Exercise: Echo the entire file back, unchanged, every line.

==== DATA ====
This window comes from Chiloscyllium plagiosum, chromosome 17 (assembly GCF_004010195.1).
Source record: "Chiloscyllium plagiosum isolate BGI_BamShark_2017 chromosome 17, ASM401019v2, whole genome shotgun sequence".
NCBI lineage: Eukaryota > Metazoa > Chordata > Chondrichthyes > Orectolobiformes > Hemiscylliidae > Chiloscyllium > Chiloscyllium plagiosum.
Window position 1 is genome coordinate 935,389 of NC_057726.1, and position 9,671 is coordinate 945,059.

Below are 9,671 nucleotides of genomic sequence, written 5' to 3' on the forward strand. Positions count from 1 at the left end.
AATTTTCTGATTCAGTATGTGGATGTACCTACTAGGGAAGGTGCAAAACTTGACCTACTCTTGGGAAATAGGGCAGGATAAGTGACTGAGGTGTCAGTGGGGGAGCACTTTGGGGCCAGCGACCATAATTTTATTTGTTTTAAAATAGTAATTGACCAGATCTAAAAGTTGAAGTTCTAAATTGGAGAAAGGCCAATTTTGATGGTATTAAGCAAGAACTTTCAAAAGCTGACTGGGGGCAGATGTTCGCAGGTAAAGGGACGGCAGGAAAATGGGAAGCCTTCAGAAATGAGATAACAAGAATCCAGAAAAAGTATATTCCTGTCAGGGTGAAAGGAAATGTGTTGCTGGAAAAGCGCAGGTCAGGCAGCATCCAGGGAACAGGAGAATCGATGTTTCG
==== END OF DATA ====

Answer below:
This window comes from Chiloscyllium plagiosum, chromosome 17 (assembly GCF_004010195.1).
Source record: "Chiloscyllium plagiosum isolate BGI_BamShark_2017 chromosome 17, ASM401019v2, whole genome shotgun sequence".
NCBI lineage: Eukaryota > Metazoa > Chordata > Chondrichthyes > Orectolobiformes > Hemiscylliidae > Chiloscyllium > Chiloscyllium plagiosum.
Window position 1 is genome coordinate 935,389 of NC_057726.1, and position 9,671 is coordinate 945,059.

Below are 9,671 nucleotides of genomic sequence, written 5' to 3' on the forward strand. Positions count from 1 at the left end.
AATTTTCTGATTCAGTATGTGGATGTACCTACTAGGGAAGGTGCAAAACTTGACCTACTCTTGGGAAATAGGGCAGGATAAGTGACTGAGGTGTCAGTGGGGGAGCACTTTGGGGCCAGCGACCATAATTTTATTTGTTTTAAAATAGTAATTGACCAGATCTAAAAGTTGAAGTTCTAAATTGGAGAAAGGCCAATTTTGATGGTATTAAGCAAGAACTTTCAAAAGCTGACTGGGGGCAGATGTTCGCAGGTAAAGGGACGGCAGGAAAATGGGAAGCCTTCAGAAATGAGATAACAAGAATCCAGAAAAAGTATATTCCTGTCAGGGTGAAAGGAAATGTGTTGCTGGAAAAGCGCAGGTCAGGCAGCATCCAGGGAACAGGAGAATCGATGTTTCG